Jun 18, 2021
A "Natural History Note" From UC California Naturalist's lead scientist, Dr. Cameron Barrows.
“Look deep into nature and then you will understand everything better” – Albert Einstein
There is an inherent conflict for many animals: blend in with your surroundings so that predators will not see you, but at the same time make yourself obvious so that you can attract a mate and pass along your genes. Birds solved this problem with song. Most birds are mostly visually inconspicuous but announce their intents with melodies. Ornithologists and birdwatchers that have taken the time to learn these arias have a distinct advantage for detecting species over those folks who rely on solely searching treetops with their binoculars. Mammals have solved this same problem with odors, odors that carry information about the who created the odor and are referred to as pheromones by scientists. Scent marking the corners of their territories and changing the chemical components of their urine or specialized scent glands to indicate their status or readiness to mate. Anyone who has adopted a dog into their family knows all too well how focused their furred companions are on scents left by other canines in their neighborhood. Our own species seems to have taken this to a new dimension as evidenced by the extensive perfume counters in almost any department store and the multibillion-dollar industry those displays represent.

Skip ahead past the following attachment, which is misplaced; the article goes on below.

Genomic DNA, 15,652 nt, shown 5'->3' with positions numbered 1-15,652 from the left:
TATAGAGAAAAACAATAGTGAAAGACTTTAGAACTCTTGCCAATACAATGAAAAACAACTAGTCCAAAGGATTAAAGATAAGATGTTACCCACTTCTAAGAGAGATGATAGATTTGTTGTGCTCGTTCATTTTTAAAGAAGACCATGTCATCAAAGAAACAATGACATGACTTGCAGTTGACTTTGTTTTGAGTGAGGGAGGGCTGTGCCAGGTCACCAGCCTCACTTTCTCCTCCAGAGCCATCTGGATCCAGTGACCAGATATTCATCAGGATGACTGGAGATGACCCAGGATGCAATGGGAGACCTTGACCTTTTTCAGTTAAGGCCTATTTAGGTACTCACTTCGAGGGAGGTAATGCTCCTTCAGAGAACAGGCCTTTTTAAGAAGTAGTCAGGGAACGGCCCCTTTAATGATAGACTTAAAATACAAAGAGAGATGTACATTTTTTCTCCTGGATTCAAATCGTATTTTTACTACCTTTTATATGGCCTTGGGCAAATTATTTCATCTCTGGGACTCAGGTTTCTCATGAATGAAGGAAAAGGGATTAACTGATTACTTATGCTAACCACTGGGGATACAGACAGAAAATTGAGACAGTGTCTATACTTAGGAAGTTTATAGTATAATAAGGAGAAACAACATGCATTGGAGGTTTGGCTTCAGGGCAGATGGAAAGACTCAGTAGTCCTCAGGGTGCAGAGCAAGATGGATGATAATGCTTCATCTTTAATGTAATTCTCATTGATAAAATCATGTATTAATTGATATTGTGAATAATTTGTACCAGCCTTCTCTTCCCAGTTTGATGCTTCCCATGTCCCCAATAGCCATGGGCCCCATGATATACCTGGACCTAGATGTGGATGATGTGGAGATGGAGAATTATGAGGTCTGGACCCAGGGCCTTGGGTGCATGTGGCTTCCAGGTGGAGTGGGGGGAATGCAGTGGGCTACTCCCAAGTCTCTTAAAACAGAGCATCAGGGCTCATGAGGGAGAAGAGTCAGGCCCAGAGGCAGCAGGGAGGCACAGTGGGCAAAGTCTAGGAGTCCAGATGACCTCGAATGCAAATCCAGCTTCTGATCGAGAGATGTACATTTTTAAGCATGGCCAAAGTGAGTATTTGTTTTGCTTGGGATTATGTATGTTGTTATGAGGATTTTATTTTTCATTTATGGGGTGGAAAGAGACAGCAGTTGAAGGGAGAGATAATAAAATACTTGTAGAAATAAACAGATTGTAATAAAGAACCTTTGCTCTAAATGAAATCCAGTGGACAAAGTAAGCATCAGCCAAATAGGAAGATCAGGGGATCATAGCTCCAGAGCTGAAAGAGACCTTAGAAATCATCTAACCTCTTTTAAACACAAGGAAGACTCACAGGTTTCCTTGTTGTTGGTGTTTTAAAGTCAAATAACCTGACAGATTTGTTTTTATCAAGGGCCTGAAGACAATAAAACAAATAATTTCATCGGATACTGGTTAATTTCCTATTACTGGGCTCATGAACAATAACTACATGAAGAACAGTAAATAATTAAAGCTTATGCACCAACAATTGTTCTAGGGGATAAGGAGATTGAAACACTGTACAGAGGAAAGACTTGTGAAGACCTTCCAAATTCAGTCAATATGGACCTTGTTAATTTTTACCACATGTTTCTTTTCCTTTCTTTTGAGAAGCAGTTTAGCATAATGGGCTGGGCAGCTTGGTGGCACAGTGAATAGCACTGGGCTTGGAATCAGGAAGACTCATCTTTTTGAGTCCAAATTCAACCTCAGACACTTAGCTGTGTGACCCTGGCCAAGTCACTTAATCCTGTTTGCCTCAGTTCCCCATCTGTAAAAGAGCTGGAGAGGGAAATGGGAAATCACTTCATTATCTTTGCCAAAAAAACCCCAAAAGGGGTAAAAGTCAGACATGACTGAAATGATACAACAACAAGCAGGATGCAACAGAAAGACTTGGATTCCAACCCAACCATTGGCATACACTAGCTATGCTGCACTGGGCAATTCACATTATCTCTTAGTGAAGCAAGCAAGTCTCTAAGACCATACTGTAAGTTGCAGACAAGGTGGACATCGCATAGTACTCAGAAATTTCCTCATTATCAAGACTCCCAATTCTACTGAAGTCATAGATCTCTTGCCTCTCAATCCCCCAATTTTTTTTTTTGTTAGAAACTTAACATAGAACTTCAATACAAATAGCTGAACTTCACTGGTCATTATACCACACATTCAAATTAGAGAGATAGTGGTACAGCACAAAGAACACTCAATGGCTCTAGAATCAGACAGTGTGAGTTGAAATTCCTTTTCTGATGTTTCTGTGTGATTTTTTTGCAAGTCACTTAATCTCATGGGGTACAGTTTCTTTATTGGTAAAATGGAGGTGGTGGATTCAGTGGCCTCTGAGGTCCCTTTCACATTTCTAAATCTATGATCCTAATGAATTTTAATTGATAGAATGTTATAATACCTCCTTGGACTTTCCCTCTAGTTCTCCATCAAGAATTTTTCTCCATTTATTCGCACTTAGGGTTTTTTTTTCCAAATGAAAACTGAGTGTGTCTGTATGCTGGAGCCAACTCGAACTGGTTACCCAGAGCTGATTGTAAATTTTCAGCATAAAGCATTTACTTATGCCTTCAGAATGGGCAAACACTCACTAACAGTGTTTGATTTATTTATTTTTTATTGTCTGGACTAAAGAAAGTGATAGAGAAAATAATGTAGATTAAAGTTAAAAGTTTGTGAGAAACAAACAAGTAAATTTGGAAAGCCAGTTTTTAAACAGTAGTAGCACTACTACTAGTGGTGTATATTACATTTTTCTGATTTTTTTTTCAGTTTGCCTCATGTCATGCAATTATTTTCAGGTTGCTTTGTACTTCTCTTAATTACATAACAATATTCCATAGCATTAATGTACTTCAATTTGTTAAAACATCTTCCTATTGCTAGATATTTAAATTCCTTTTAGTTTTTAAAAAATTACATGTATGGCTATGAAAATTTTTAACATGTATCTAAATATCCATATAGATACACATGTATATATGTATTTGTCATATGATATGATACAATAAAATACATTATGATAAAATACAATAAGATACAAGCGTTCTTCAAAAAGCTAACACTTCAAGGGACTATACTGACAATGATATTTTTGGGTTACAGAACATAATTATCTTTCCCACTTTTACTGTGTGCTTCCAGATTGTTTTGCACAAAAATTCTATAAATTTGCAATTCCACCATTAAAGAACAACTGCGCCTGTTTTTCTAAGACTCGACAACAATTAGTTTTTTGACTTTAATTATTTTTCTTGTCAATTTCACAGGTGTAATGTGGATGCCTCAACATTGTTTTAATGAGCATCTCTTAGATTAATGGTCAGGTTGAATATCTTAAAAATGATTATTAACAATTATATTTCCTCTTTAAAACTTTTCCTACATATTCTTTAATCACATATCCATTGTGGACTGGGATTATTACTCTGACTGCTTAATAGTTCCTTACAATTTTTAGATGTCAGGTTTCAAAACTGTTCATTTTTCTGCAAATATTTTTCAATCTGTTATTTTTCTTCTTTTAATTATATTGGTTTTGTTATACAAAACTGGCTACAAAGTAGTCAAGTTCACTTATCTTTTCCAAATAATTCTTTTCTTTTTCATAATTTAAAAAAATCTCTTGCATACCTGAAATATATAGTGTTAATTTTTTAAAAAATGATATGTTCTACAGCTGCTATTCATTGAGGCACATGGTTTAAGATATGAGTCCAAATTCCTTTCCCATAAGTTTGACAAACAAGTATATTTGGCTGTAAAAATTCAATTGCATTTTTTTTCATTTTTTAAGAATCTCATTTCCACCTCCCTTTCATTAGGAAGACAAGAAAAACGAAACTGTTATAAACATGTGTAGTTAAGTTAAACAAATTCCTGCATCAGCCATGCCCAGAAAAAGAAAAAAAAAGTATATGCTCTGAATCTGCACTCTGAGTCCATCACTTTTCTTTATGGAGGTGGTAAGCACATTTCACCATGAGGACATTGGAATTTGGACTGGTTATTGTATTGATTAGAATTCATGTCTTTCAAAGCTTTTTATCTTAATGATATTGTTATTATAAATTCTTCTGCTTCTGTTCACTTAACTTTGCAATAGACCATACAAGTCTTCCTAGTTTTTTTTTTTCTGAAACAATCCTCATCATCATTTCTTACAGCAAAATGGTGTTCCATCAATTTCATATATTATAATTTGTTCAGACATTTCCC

Most reptiles are incapable of vocalizations, although some geckos can and do announce their intents with quiet chirps. But most other lizards are mute and visual. And most lizards are on the menu for a myriad of visual predators, especially birds and other larger lizards (and house cats). There is the rub, how do they conceal themselves from predators while at the same time communicating with members of their own species? Snakes use odors extensively to both find prey, define their home ranges, and locate mates. Many lizards also use pheromones. Males are the primary initiators of communication in lizards, and they have a series of enlarged pores along the underside of their hind legs, referred to as femoral pores. Especially during the mating season those glands exude a waxy substance that includes information to other lizards as to what species they are and their relative size and status. Dr. Allison Alberts looked at the use of these pheromones in desert iguanas. One of the problems she identified was that the exudates from their femoral pores were colorless and not very volatile, meaning that another lizard had to be right on top of the waxy exudate to taste it or smell it to convey the necessary information. So how did desert iguanas know where to look for these scent markers? It turns out that the exudate reflects ultraviolet light, and yes, desert iguanas can see in that wavelength. While invisible to us, the iguanas probably see black “blobs” on other wise pale granite rocks and investigate them with tounge flicks.